The term adaptogen was coined in the mid-20th century by the Soviet scientist Nicolai Lazarev and further developed by his student Israel I. Brekhman. The term refers to a substance that can help the body adapt to stress, regardless of the source: heat, cold, exertion, trauma, sleep deprivation, toxic exposure, radiation, infection, or psychological duress. By definition, an adaptogen also causes no side effects, treats a wide variety of illnesses, and helps return an organism back toward balance (homeostasis) no matter in what manner it has moved out of balance.
Perhaps the only indisputable example of an adaptogen is a healthful lifestyle. By eating right, exercising regularly, and generally living a life of balance and moderation, you will increase your physical fitness and ability to resist illnesses of all types. Whether there are any herbs that provide such universal health benefits, however, remains unproven (and, on the face of it, unlikely). Nonetheless, advocates of the adaptogen concept believe that a variety of herbs have this property, especially ginseng (both Panax ginseng and Eleutherococcus senticosus ), as well as ]]>ashwagandha]]> , ]]>astragalus]]> , ]]>maitake]]> , ]]>reishi]]> , rhodiola, ]]>schisandra]]> , and ]]>suma]]> .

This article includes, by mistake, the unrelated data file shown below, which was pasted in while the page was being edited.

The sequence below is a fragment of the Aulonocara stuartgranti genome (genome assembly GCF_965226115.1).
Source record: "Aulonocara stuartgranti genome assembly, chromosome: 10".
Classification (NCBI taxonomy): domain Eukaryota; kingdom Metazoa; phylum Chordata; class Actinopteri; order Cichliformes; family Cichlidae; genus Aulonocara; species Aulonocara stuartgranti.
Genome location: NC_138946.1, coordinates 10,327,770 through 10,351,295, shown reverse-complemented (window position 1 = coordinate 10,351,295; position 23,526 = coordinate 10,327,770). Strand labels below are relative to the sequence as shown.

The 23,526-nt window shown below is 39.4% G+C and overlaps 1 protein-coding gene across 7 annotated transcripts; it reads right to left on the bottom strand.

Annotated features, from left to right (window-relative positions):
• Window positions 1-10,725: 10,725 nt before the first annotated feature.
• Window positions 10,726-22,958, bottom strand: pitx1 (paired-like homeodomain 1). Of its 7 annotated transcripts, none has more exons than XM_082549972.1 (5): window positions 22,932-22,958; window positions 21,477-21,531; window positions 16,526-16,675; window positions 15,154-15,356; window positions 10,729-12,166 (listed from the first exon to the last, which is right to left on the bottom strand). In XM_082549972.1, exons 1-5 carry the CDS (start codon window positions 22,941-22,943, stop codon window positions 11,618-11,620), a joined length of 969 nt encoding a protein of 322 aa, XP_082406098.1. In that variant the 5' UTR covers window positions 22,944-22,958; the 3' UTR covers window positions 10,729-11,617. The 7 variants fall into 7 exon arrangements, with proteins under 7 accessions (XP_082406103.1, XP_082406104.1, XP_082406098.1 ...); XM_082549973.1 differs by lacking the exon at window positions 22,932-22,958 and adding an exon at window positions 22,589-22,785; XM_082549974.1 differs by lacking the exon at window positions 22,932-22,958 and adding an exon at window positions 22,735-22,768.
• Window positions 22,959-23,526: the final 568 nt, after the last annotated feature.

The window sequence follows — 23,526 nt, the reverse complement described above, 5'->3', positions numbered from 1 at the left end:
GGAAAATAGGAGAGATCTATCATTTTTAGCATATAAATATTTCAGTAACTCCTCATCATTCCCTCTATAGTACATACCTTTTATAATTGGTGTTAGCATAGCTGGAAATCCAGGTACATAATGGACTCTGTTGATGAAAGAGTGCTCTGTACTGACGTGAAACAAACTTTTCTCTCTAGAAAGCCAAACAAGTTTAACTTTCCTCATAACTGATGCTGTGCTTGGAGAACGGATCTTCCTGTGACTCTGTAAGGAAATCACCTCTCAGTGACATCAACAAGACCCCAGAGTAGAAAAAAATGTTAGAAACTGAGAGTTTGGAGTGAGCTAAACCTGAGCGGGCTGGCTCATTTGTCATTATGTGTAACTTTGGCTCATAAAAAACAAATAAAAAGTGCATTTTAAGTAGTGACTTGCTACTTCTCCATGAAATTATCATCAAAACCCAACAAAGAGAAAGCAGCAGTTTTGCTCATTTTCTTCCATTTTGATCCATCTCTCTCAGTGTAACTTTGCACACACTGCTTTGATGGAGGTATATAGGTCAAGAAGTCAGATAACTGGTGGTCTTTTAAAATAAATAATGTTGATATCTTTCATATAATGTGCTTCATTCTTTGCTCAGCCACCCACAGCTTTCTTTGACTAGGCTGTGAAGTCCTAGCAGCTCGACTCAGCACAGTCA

Last reviewed April 2009 by ]]>EBSCO CAM Review Board]]>
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